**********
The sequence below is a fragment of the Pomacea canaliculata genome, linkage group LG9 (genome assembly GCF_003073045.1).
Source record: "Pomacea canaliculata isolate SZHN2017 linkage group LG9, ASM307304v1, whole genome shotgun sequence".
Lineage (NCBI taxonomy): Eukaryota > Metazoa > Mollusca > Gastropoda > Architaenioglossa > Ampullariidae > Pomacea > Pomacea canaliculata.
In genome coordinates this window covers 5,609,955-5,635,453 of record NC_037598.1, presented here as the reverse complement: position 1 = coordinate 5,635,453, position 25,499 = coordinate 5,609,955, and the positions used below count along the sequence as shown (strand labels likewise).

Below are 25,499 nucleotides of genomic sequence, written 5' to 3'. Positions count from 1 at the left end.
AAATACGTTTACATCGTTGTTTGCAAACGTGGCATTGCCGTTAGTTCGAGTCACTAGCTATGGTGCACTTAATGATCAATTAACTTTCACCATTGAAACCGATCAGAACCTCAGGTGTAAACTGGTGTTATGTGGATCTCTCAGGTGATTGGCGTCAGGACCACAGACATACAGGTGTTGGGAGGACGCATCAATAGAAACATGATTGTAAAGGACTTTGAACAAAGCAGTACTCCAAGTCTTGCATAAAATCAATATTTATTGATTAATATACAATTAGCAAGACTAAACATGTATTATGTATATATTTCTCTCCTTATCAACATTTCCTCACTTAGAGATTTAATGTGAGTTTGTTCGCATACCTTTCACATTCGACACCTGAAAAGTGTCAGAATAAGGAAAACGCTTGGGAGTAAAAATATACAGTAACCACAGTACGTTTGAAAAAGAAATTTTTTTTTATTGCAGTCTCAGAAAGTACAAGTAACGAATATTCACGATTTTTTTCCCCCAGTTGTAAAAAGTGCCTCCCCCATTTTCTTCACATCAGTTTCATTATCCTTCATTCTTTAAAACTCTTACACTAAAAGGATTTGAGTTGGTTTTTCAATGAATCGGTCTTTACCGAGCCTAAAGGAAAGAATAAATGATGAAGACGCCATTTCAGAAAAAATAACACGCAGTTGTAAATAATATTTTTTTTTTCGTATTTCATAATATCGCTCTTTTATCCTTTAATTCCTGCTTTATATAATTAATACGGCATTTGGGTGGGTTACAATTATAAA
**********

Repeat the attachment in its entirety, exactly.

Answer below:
The sequence below is a fragment of the Pomacea canaliculata genome, linkage group LG9 (genome assembly GCF_003073045.1).
Source record: "Pomacea canaliculata isolate SZHN2017 linkage group LG9, ASM307304v1, whole genome shotgun sequence".
Lineage (NCBI taxonomy): Eukaryota > Metazoa > Mollusca > Gastropoda > Architaenioglossa > Ampullariidae > Pomacea > Pomacea canaliculata.
In genome coordinates this window covers 5,609,955-5,635,453 of record NC_037598.1, presented here as the reverse complement: position 1 = coordinate 5,635,453, position 25,499 = coordinate 5,609,955, and the positions used below count along the sequence as shown (strand labels likewise).

Below are 25,499 nucleotides of genomic sequence, written 5' to 3'. Positions count from 1 at the left end.
AAATACGTTTACATCGTTGTTTGCAAACGTGGCATTGCCGTTAGTTCGAGTCACTAGCTATGGTGCACTTAATGATCAATTAACTTTCACCATTGAAACCGATCAGAACCTCAGGTGTAAACTGGTGTTATGTGGATCTCTCAGGTGATTGGCGTCAGGACCACAGACATACAGGTGTTGGGAGGACGCATCAATAGAAACATGATTGTAAAGGACTTTGAACAAAGCAGTACTCCAAGTCTTGCATAAAATCAATATTTATTGATTAATATACAATTAGCAAGACTAAACATGTATTATGTATATATTTCTCTCCTTATCAACATTTCCTCACTTAGAGATTTAATGTGAGTTTGTTCGCATACCTTTCACATTCGACACCTGAAAAGTGTCAGAATAAGGAAAACGCTTGGGAGTAAAAATATACAGTAACCACAGTACGTTTGAAAAAGAAATTTTTTTTTATTGCAGTCTCAGAAAGTACAAGTAACGAATATTCACGATTTTTTTCCCCCAGTTGTAAAAAGTGCCTCCCCCATTTTCTTCACATCAGTTTCATTATCCTTCATTCTTTAAAACTCTTACACTAAAAGGATTTGAGTTGGTTTTTCAATGAATCGGTCTTTACCGAGCCTAAAGGAAAGAATAAATGATGAAGACGCCATTTCAGAAAAAATAACACGCAGTTGTAAATAATATTTTTTTTTTCGTATTTCATAATATCGCTCTTTTATCCTTTAATTCCTGCTTTATATAATTAATACGGCATTTGGGTGGGTTACAATTATAAA